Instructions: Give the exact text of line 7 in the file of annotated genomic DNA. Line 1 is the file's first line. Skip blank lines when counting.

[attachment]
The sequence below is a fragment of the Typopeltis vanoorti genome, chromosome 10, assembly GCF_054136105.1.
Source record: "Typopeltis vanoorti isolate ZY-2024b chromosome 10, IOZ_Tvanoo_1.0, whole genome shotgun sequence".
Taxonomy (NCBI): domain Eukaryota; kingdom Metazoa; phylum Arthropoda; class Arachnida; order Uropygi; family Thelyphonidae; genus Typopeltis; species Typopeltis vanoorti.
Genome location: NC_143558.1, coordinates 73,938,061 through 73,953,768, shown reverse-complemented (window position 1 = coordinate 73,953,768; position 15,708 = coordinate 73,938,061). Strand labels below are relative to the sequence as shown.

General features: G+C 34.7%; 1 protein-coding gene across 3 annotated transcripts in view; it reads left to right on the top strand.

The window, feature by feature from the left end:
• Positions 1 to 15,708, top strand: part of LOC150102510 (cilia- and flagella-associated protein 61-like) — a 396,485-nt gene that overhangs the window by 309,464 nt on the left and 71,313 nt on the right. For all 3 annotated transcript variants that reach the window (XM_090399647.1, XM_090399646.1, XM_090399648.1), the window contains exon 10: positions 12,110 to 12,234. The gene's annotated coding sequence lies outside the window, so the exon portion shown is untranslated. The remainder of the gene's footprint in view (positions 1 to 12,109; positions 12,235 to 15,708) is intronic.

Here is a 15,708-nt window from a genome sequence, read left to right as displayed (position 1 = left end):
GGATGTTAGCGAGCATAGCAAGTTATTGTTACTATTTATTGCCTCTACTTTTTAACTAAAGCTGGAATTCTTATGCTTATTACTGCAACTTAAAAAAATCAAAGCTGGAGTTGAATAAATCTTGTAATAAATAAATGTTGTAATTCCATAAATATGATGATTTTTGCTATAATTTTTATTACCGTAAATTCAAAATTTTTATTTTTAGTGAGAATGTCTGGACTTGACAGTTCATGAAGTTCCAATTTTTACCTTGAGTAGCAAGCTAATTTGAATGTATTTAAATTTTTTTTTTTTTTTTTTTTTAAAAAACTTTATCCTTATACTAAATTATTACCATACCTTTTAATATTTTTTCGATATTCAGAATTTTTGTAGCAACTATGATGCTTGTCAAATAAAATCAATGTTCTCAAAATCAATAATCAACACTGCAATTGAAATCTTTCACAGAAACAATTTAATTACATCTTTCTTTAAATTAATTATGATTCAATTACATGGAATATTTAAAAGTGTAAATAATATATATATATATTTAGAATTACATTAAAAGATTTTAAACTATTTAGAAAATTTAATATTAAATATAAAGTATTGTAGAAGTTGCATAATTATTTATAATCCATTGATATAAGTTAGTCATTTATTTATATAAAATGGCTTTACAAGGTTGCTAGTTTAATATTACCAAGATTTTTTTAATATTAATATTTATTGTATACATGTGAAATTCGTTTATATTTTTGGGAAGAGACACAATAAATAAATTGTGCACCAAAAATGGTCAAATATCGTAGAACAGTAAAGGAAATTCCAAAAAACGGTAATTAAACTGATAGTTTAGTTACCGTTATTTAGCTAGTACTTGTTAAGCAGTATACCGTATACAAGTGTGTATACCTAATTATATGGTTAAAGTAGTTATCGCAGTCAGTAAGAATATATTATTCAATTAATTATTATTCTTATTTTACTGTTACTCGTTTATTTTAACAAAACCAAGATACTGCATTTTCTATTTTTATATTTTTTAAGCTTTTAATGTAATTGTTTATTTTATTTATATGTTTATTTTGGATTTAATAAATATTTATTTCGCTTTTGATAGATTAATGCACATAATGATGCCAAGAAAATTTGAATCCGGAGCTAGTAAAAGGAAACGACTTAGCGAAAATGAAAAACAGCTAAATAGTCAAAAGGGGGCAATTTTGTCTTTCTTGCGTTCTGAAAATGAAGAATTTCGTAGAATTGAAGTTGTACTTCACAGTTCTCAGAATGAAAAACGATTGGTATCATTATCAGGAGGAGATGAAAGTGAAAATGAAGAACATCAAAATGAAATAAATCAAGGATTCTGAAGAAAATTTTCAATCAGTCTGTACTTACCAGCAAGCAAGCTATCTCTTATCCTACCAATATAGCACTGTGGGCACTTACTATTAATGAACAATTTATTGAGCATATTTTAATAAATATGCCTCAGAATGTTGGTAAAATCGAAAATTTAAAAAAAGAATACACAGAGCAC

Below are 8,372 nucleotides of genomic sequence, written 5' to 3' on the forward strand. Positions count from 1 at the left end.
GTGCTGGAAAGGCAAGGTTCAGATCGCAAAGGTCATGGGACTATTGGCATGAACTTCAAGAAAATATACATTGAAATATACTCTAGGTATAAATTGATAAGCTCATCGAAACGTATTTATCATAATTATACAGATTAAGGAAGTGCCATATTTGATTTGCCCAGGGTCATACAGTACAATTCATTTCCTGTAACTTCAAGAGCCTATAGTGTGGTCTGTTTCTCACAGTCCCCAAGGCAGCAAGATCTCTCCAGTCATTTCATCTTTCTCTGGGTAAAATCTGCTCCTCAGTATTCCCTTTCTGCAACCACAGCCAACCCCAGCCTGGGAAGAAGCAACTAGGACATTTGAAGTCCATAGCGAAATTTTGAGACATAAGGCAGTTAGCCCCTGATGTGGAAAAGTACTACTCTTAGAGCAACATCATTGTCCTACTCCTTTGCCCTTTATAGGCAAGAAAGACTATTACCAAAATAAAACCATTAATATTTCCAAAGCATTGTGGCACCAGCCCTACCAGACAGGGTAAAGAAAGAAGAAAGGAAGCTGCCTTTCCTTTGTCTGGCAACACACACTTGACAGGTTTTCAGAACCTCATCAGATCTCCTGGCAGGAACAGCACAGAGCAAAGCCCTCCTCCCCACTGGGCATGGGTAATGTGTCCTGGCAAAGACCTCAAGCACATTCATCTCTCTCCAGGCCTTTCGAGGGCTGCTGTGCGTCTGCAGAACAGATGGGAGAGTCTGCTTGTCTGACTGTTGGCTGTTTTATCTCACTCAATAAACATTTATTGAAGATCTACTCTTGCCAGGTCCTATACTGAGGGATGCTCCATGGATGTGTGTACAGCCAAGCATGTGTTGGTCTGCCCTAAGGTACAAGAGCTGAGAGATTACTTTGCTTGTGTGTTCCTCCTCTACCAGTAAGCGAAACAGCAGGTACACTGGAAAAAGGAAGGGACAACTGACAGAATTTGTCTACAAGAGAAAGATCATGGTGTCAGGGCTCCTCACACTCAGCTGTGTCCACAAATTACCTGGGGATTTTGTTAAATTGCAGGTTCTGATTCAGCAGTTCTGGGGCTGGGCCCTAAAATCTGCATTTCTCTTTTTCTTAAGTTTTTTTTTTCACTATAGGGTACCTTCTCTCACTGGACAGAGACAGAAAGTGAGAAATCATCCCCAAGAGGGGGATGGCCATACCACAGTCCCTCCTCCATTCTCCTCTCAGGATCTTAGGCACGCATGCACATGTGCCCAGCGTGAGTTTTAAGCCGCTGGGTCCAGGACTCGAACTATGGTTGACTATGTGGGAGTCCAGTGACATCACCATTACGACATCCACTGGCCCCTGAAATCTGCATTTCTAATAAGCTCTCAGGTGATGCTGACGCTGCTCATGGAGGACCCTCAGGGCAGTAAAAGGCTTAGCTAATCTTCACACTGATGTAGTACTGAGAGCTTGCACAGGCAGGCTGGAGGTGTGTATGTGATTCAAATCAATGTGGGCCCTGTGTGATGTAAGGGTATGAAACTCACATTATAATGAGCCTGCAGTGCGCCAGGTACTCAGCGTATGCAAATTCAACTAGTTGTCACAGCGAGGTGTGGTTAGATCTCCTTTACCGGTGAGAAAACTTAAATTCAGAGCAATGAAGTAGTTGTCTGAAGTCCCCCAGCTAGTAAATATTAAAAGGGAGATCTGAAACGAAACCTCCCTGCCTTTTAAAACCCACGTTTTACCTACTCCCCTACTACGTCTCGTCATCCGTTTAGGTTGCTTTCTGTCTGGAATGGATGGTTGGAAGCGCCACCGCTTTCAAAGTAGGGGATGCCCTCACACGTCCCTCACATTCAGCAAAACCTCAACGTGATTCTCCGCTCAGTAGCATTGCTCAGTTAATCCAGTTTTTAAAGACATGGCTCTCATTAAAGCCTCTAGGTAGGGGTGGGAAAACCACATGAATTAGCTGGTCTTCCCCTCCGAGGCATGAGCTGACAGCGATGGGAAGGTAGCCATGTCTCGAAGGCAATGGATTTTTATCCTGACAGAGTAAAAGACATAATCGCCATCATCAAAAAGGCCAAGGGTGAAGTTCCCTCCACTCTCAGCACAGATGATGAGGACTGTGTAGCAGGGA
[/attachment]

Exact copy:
• Positions 1 to 15,708, top strand: part of LOC150102510 (cilia- and flagella-associated protein 61-like) — a 396,485-nt gene that overhangs the window by 309,464 nt on the left and 71,313 nt on the right. For all 3 annotated transcript variants that reach the window (XM_090399647.1, XM_090399646.1, XM_090399648.1), the window contains exon 10: positions 12,110 to 12,234. The gene's annotated coding sequence lies outside the window, so the exon portion shown is untranslated. The remainder of the gene's footprint in view (positions 1 to 12,109; positions 12,235 to 15,708) is intronic.